Solving adoption mysteries can seem like opening Pandora’s box. Learning the truth might feel both freeing and frightening at times.
Now, if you’re just wondering who Pandora was and what was up with her box, click here. The expression comes from an old Greek myth. The moral of that story is basically that being too curious can sometimes open up a can of worms.
If you are struggling to make sense of an adoption mystery, though, you probably “get” why understanding who you are and how your family connects matters deeply.
(And you know why any answers to be found are way less frightening than all the unanswered questions.)
How Adoption Mysteries Happen
Everyone gets “born into” at least two families. You belong by birth to the family of your biological mother and the family of your biological father– whether or not your parents are married.
Under Texas law, though, you belong only to your legal parent/s. At birth, that’s your biological mother and any man she was married to during pregnancy (whether or not he’s your biodad,) unless a court rules otherwise.
Any legal parent has the right to give up (or relinquish) their right(s) to their child. This enables someone else to become the legal parent in their place through adoption. However, nobody is ever legally required to provide the actual document verifying an adopted child’s birth to that adoptee, and this essentially is how most adoption mysteries get created.
If you’re an adult adopted as a child, it’s more than a mystery why you’re prohibited by law from viewing your own original birth certificate. It’s a civil rights violation. That’s why progressive Texans keep fighting to get the laws changed: to eliminate adoption mysteries. Knowing who you were is a big part of knowing who you are. And knowing your ethnicity and your family medical history can help keep adoptees alive, even.
Real-life Adoption Mysteries
Adoption mysteries were common in closed adoptions that were marred by secrecy and shame. Such stories are often featured on television programs like “Long Lost Family” or “Unsolved Mysteries.” (Who left a baby in a shoebox on the church doorsteps, and why? Tune in at ten!)
Abrazo knows two adult adoptees who grew up in different states. One was shocked to find out he had been adopted only after his parents passed away. The other grew up knowing he was adopted, but never really knowing why. Each approached their different adoption agencies for information about their origins. And each learned that he’d had a brother he never knew, who had also been adopted. Both struggled to make sense of an adoption mystery. Who were his birthparents? Why was a full birthsibling also adopted? Where was the other adoption done?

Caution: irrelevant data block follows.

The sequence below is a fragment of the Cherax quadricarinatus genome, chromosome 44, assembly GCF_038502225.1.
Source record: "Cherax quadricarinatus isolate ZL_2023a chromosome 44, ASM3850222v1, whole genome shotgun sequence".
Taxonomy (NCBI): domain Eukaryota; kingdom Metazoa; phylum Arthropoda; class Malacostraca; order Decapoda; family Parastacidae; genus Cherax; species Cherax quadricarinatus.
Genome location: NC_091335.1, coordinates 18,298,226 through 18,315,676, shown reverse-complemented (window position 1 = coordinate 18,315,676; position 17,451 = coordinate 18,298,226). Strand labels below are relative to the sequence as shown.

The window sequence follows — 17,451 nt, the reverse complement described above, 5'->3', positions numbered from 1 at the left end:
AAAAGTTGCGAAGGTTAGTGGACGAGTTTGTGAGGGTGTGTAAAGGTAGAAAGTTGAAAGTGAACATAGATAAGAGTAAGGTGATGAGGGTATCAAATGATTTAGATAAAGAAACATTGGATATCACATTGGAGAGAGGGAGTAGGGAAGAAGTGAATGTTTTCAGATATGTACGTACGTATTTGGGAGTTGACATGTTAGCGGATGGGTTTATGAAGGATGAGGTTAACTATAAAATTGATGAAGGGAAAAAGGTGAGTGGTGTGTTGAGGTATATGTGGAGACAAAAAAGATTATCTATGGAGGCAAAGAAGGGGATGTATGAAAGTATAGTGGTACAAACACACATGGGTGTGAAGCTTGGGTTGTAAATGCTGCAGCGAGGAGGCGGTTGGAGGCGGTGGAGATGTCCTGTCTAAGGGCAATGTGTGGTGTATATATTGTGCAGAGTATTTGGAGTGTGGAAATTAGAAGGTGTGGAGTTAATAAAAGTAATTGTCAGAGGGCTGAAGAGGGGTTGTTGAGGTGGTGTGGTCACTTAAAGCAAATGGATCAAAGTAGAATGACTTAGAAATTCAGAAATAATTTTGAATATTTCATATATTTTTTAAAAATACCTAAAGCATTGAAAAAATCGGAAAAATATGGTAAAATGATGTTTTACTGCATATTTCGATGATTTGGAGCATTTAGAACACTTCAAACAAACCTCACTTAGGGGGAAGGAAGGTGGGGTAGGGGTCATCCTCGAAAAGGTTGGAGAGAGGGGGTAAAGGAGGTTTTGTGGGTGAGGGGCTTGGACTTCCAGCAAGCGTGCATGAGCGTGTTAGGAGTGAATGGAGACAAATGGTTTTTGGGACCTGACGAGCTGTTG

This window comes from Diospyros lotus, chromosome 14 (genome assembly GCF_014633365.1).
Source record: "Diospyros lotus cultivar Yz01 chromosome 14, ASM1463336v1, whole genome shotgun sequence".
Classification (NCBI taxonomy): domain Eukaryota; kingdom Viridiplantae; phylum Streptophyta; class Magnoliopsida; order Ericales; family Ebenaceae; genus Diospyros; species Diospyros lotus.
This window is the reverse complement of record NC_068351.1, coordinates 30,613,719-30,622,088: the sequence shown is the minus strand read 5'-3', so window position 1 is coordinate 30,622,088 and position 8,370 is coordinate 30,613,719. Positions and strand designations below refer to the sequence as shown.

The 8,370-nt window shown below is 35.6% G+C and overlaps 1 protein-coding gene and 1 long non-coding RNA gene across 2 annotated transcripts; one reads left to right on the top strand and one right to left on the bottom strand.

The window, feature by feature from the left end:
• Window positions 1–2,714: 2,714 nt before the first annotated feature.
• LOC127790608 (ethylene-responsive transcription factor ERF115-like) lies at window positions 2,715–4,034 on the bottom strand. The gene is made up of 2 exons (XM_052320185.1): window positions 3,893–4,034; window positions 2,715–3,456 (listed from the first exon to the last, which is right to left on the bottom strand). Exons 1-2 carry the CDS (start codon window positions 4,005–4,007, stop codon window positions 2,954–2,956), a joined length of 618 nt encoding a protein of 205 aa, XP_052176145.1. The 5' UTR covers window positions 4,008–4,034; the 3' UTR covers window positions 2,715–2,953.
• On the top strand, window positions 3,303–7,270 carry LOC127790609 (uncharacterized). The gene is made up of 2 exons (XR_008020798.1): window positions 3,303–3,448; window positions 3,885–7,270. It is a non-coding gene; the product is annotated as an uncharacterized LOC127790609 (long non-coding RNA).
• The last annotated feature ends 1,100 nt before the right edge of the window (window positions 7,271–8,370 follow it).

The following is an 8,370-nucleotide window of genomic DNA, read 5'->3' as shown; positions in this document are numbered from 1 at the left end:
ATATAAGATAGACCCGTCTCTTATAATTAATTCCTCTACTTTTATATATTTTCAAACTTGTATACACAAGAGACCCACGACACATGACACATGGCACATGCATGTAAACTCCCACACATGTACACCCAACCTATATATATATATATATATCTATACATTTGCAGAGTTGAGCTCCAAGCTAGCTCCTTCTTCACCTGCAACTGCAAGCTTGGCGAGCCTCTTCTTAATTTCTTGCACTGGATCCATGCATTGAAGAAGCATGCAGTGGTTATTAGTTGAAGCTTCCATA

Eventually, those two agencies discovered both men had the same birthmother. She refused to have any contact with either adoptee. Yet she revealed she had purposely placed both babies in two separate states. She did this because both pregnancies had resulted from a long-running extramarital affair. And she denied contact with either adoptee because she was still married. She never told her existing children nor spouse about either birth– nor had she told either adoption agency she was a married woman. (Adoption mystery solved. Questions answered, at long last.)
Adoption mysteries can occasionally arise in open adoptions, too. One mother asked Abrazo about determining paternity of the baby she was placing for adoption since she and her husband were divorcing due to her admitted infidelity. The “other man” had wanted to know if the baby could be his? After consulting a genetics specialist, we learned it was impossible to resolve this mystery through DNA. Why? Because the husband and the other man were not just brothers, but identical twins. (All parties eventually decided, given their history, that adoption probably was for the best.)
Solving Adoption Mysteries
Adopted persons typically have two ways of solving adoption mysteries, if they can’t get answers directly from family or an adoption agency. One option is getting a court order to open your adoption file. The other is doing a DNA test through Ancestry.com, or a similar resource.
Please respond with kindness, if you’re contacted by an adoptee who thinks you’re a long-lost relative. It can be a shock to be contacted, but remember: it took a lot of courage for that adoptee to reach out for answers. Ask them nicely to forward you documentation, before providing any private family information, to be sure there’s a genuine connection. (Then pursue genetic testing, as well, to corroborate the findings before involving other relatives.)
Finding (or being found by) new relatives does not necessarily mean you’re going to feel any instant connection. This may (or may not) result in the growing of new family relationships. Sometimes, what the adopted person is seeking is just answers or history or medical information, nothing more. Take things slow. That way everyone has time to process new information, and come to terms with it.
Solving adoption mysteries can be liberating. But it won’t always solve every adoption heartache. Keep this in mind, and adjust expectations accordingly. Adoption is a process that is always borne of loss. So even the “best” of adoption discoveries may still entail some sorrow, anger or regrets. Contact an adoption professional for referrals, if you feel you need help to solve an adoption mystery or manage an adoption reunion.
You only get one lifetime to solve your own adoption mysteries, so use your time wisely, and you’re likely to find the truth can set you free.